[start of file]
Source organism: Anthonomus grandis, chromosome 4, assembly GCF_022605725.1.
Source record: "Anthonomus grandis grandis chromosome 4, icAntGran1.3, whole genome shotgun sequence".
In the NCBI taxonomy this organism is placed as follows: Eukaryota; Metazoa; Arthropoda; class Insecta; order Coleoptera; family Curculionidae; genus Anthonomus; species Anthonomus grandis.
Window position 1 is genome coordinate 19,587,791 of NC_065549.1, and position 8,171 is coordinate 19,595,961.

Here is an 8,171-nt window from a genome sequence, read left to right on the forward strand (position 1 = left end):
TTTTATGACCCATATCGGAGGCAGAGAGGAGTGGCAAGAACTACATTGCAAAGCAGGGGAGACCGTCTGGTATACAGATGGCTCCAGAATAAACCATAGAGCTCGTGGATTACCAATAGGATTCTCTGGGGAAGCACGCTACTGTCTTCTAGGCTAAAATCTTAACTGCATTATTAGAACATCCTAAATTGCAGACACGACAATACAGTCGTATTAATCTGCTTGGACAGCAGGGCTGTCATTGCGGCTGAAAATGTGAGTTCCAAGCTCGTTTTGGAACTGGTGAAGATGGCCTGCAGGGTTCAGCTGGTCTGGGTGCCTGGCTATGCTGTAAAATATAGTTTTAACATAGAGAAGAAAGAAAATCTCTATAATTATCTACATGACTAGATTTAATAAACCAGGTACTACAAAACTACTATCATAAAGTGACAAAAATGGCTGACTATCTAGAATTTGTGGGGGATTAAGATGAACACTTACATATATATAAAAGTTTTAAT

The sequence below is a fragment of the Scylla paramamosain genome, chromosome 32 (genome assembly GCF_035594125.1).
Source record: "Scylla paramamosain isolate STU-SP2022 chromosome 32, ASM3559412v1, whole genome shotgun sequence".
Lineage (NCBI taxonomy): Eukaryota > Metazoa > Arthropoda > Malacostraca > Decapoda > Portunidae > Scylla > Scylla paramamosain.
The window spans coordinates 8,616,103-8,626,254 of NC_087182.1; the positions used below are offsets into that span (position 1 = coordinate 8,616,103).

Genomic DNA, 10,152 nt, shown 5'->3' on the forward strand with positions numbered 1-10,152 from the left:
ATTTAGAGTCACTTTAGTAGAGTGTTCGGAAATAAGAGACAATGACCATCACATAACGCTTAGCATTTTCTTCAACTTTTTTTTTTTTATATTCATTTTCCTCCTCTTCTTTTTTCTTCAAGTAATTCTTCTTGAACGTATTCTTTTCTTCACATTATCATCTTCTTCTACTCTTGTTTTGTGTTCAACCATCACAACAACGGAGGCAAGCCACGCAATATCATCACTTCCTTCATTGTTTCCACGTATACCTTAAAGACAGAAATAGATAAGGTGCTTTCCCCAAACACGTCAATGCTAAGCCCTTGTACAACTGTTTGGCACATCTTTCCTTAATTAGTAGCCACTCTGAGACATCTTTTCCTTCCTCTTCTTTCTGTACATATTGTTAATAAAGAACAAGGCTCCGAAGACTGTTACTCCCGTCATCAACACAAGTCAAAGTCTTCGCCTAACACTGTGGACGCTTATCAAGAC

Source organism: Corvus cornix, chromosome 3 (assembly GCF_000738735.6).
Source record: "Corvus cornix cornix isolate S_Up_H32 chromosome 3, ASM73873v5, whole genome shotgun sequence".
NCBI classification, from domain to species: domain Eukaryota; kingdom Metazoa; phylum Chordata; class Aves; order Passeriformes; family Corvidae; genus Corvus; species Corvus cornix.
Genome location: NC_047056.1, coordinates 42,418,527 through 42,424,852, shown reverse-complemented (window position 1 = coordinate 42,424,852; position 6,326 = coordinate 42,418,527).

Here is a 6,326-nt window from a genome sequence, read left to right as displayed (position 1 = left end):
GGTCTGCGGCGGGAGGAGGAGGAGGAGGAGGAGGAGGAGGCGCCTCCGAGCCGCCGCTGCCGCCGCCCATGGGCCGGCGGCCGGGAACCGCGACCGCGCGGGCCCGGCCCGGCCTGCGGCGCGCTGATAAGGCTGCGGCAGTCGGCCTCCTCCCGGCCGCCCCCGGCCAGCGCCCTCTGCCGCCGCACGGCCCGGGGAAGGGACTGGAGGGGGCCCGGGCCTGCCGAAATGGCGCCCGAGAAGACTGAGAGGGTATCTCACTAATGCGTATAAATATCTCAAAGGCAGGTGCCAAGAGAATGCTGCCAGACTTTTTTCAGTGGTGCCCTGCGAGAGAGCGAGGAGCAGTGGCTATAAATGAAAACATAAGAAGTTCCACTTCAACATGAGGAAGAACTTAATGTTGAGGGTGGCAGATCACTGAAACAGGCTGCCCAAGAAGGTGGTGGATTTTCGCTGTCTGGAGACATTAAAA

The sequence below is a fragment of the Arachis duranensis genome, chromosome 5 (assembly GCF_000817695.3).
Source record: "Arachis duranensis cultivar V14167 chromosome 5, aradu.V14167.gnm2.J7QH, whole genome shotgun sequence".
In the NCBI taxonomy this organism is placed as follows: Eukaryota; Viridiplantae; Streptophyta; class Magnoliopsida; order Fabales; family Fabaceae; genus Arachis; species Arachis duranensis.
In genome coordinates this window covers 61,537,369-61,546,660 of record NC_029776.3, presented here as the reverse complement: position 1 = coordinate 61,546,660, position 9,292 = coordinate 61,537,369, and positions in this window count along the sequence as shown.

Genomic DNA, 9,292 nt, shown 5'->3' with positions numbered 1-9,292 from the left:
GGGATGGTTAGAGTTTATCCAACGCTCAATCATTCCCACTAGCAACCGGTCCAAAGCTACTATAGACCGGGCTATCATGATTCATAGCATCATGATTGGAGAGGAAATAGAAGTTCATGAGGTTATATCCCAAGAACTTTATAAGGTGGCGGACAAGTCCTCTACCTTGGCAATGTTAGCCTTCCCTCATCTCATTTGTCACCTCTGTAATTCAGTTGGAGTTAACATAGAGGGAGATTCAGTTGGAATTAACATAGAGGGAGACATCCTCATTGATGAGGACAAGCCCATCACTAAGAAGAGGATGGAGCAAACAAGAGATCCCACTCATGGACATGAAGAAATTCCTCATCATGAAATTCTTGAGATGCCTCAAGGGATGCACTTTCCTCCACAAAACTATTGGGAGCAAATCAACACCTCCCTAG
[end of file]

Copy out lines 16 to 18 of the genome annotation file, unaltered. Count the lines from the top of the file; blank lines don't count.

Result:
Genome location: NC_047056.1, coordinates 42,418,527 through 42,424,852, shown reverse-complemented (window position 1 = coordinate 42,424,852; position 6,326 = coordinate 42,418,527).

Here is a 6,326-nt window from a genome sequence, read left to right as displayed (position 1 = left end):
GGTCTGCGGCGGGAGGAGGAGGAGGAGGAGGAGGAGGAGGCGCCTCCGAGCCGCCGCTGCCGCCGCCCATGGGCCGGCGGCCGGGAACCGCGACCGCGCGGGCCCGGCCCGGCCTGCGGCGCGCTGATAAGGCTGCGGCAGTCGGCCTCCTCCCGGCCGCCCCCGGCCAGCGCCCTCTGCCGCCGCACGGCCCGGGGAAGGGACTGGAGGGGGCCCGGGCCTGCCGAAATGGCGCCCGAGAAGACTGAGAGGGTATCTCACTAATGCGTATAAATATCTCAAAGGCAGGTGCCAAGAGAATGCTGCCAGACTTTTTTCAGTGGTGCCCTGCGAGAGAGCGAGGAGCAGTGGCTATAAATGAAAACATAAGAAGTTCCACTTCAACATGAGGAAGAACTTAATGTTGAGGGTGGCAGATCACTGAAACAGGCTGCCCAAGAAGGTGGTGGATTTTCGCTGTCTGGAGACATTAAAA